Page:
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More Environmentally Friendly to Use Glass Milk Bottles?

By: Jack Claridge - Updated: 5 Oct 2019 | comments*Discuss
 
Recycling Reuse Recycle Environment

We live in a throw away society where much of our household waste consists of plastic, cardboard and paper. So much of this material needs to be recycled and there are financial considerations as well as environmental considerations to think of when we fill our bins before collection day.

Why Not Glass?

Many companies no longer use glass containers simply because of the expense. It has become much cheaper and much more production orientated to produce cartons, containers and other receptacles from plastic that glass has fallen by the way side as a more expensive option.

In days gone by the number of items that were sold in glass containers were many but as time has passed and the emphasis has shifted towards space while shipping, the environment and – as always – money – the number of glass items has substantially dropped.

Do You Remember Glass Milk Bottles?

If you are over the age of 25 then you probably remember having your milk delivered to your door in pint glass bottles. Many people remember this with a sentimental fondness, the clink of the bottles and the washing and leaving out of the empties for collection the next night. Sadly however many dairies have now gone out of business and those that still exist find it difficult to compete with larger supermarket chains and in order to do so have to use plastic containers or cartons as a means of keeping costs down.

There are a few dairies in the United Kingdom who still use glass milk bottles and in the last few years the numbers have begun to increase again however there are still a great many people purchasing their milk from supermarkets – especially as they are now open 24 hours a day.

Why Use Glass Bottles Instead of Plastic?

The big advantage to using glass milk bottles instead of plastic or carton containers is the fact that the bottles can be reused almost instantaneously. Those dairies that have embarked on the schemes of using glass bottles again ask that those people using them operate a ‘rinse and return policy’.

Rinse and return is exactly what it sounds like; once you have finished with your milk bottles you rinse them out and leave them for the milkman to collect when he next delivers your milk.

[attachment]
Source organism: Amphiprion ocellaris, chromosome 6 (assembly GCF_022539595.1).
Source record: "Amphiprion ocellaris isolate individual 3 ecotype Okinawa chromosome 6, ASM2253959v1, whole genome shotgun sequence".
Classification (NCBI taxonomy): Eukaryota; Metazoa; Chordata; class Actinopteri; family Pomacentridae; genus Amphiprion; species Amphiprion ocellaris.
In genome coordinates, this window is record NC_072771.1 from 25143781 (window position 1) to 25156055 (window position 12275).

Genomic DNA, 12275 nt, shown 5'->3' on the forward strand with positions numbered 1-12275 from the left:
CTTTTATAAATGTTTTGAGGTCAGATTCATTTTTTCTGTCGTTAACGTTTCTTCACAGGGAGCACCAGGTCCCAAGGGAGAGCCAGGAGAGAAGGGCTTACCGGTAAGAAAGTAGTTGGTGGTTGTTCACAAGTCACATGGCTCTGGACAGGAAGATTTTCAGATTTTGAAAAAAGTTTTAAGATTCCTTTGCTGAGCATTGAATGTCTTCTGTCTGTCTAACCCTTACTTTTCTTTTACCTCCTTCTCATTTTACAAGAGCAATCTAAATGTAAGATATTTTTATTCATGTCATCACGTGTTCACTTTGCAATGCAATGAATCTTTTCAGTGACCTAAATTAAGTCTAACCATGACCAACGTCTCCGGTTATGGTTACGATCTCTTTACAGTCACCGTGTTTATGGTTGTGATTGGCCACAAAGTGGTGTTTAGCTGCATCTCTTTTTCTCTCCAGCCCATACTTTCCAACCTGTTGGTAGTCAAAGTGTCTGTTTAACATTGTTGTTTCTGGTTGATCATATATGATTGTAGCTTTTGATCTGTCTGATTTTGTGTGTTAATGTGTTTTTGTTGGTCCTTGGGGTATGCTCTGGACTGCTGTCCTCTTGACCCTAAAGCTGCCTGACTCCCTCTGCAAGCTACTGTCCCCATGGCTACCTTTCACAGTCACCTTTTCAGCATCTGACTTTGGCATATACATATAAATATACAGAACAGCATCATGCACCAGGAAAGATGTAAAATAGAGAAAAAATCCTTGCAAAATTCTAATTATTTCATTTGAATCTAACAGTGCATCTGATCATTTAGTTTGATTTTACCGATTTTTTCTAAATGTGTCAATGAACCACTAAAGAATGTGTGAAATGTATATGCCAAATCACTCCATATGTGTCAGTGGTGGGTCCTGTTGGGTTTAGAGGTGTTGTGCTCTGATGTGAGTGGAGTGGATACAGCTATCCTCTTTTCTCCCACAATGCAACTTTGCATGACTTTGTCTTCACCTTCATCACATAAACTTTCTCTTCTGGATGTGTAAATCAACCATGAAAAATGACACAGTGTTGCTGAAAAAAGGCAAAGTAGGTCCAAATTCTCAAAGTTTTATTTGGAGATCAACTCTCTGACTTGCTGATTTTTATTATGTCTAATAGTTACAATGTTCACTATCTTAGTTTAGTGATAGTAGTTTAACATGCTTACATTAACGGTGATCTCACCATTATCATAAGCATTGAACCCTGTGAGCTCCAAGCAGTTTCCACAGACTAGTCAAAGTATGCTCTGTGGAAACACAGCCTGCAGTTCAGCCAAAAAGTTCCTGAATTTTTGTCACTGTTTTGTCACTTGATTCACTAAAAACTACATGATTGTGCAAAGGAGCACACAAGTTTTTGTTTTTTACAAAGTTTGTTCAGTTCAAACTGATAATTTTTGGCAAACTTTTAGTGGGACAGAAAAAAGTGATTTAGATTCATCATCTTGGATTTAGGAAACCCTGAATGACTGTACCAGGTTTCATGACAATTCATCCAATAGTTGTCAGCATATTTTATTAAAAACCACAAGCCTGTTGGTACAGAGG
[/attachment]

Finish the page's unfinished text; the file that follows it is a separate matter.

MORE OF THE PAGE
The bottles are then returned to the dairy where they are sterilised in hot water, refilled, recapped and made ready for delivery again.

This process is much faster than having to throw old plastic or carton containers into your recycling and then waiting for it to be collected.

Once your recycling has been taken away it has to be sorted and then shipped off to recycling plants that deal with plastic, carton, paper and card board etc. This in itself can be a very time consuming process and also one which has an effect on the environment if you consider how much fuel is used transporting the materials and how much energy is used recycling them.

Rinse and Return

If you have a milkman in your area that delivers milk direct to your door why not ask him if he operates a rinse and return policy. If he does then it may be worth paying that little bit extra to have your milk delivered in bottles which can be used and reused much more quickly than they would if they were plastic.

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We have recently started having our milk delivered in glass bottles by a local dairy. At present there are about a dozen neighbours doing this already. Our local veg shop is 96% plastic free and also sells glass bottled milk. I would imagine that the cost of collecting our recycling with plastic bottles and all the transportation by the Council. Then costs of sorting in labour and energy to transport different items to various recycling establishments creates a far bigger footprint than our milkman bringing full bottles and taking them away to use again and again,Maybe I’m missing something here.
Speedwatch - 5-Oct-19 @ 7:05 PM
As Rick asked above. I’m interested to know what the carbon footprint of each choice is. Taking into account, for example, how many times on average a glass bottle is actually reused and how the more efficient use of space and lighter packaging of plastic impact transportation emissions. As far as I’m aware, glass bottles of milk are only available by the pint and as we use several pints a week, buying a single larger plastic container must have an impact on the maths of the whole conundrum.
Laura - 28-Aug-19 @ 7:32 PM
What's the overall impact on the environment in terms of its Carbon Footprint of a glass bottle from creation to final use as opposed to the same for its Plastic alternative?
Rick - 29-Jul-19 @ 2:34 PM
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